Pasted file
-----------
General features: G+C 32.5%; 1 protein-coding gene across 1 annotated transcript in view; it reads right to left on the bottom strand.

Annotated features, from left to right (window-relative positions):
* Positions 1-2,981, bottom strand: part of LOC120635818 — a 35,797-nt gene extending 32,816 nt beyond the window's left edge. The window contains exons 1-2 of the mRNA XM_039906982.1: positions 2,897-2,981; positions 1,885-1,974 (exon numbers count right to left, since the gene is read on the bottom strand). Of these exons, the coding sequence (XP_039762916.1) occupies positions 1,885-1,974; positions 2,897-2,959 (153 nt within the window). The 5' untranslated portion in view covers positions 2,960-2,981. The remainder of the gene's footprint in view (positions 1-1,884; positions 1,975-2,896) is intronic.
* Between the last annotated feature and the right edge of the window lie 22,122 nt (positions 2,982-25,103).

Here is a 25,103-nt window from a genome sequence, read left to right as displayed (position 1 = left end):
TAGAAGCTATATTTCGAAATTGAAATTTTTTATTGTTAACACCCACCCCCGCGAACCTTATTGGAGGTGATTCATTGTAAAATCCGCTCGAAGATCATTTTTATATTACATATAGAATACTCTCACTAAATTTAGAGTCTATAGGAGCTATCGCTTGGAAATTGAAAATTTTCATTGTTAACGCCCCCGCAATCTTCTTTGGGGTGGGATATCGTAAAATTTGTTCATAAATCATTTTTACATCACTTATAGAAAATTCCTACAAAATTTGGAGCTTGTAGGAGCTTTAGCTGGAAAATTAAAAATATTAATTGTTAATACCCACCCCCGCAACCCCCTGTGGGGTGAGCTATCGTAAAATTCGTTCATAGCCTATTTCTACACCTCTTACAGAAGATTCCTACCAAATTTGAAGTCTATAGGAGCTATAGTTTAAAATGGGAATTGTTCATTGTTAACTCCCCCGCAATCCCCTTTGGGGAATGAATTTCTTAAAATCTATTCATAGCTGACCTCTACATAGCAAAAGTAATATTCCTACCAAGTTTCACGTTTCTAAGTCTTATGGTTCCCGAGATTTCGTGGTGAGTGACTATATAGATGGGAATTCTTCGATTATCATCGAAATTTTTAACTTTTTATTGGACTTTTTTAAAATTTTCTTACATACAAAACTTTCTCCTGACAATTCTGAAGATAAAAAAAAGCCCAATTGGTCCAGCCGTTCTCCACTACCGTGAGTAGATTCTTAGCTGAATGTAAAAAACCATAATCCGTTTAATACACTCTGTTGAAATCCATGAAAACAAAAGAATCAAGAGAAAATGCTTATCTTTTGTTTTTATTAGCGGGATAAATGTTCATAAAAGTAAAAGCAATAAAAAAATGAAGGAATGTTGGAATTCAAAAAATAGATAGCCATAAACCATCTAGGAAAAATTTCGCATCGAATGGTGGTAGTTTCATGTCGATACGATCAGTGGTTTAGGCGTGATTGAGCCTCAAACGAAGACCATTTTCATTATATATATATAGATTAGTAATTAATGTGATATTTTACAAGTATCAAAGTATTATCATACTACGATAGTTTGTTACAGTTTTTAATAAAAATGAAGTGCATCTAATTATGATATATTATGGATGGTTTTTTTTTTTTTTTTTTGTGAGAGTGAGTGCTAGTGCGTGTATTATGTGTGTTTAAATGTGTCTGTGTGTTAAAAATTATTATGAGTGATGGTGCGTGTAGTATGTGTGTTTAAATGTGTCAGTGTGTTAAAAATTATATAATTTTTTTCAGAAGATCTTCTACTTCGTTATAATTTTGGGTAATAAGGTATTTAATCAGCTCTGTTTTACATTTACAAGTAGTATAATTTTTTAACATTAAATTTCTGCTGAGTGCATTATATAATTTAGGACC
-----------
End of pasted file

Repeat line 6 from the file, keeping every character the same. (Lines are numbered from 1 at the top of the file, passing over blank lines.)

TAGAAGCTATATTTCGAAATTGAAATTTTTTATTGTTAACACCCACCCCCGCGAACCTTATTGGAGGTGATTCATTGTAAAATCCGCTCGAAGATCATTTTTATATTACATATAGAATACTCTCACTAAATTTAGAGTCTATAGGAGCTATCGCTTGGAAATTGAAAATTTTCATTGTTAACGCCCCCGCAATCTTCTTTGGGGTGGGATATCGTAAAATTTGTTCATAAATCATTTTTACATCACTTATAGAAAATTCCTACAAAATTTGGAGCTTGTAGGAGCTTTAGCTGGAAAATTAAAAATATTAATTGTTAATACCCACCCCCGCAACCCCCTGTGGGGTGAGCTATCGTAAAATTCGTTCATAGCCTATTTCTACACCTCTTACAGAAGATTCCTACCAAATTTGAAGTCTATAGGAGCTATAGTTTAAAATGGGAATTGTTCATTGTTAACTCCCCCGCAATCCCCTTTGGGGAATGAATTTCTTAAAATCTATTCATAGCTGACCTCTACATAGCAAAAGTAATATTCCTACCAAGTTTCACGTTTCTAAGTCTTATGGTTCCCGAGATTTCGTGGTGAGTGACTATATAGATGGGAATTCTTCGATTATCATCGAAATTTTTAACTTTTTATTGGACTTTTTTAAAATTTTCTTACATACAAAACTTTCTCCTGACAATTCTGAAGATAAAAAAAAGCCCAATTGGTCCAGCCGTTCTCCACTACCGTGAGTAGATTCTTAGCTGAATGTAAAAAACCATAATCCGTTTAATACACTCTGTTGAAATCCATGAAAACAAAAGAATCAAGAGAAAATGCTTATCTTTTGTTTTTATTAGCGGGATAAATGTTCATAAAAGTAAAAGCAATAAAAAAATGAAGGAATGTTGGAATTCAAAAAATAGATAGCCATAAACCATCTAGGAAAAATTTCGCATCGAATGGTGGTAGTTTCATGTCGATACGATCAGTGGTTTAGGCGTGATTGAGCCTCAAACGAAGACCATTTTCATTATATATATATAGATTAGTAATTAATGTGATATTTTACAAGTATCAAAGTATTATCATACTACGATAGTTTGTTACAGTTTTTAATAAAAATGAAGTGCATCTAATTATGATATATTATGGATGGTTTTTTTTTTTTTTTTTTGTGAGAGTGAGTGCTAGTGCGTGTATTATGTGTGTTTAAATGTGTCTGTGTGTTAAAAATTATTATGAGTGATGGTGCGTGTAGTATGTGTGTTTAAATGTGTCAGTGTGTTAAAAATTATATAATTTTTTTCAGAAGATCTTCTACTTCGTTATAATTTTGGGTAATAAGGTATTTAATCAGCTCTGTTTTACATTTACAAGTAGTATAATTTTTTAACATTAAATTTCTGCTGAGTGCATTATATAATTTAGGACC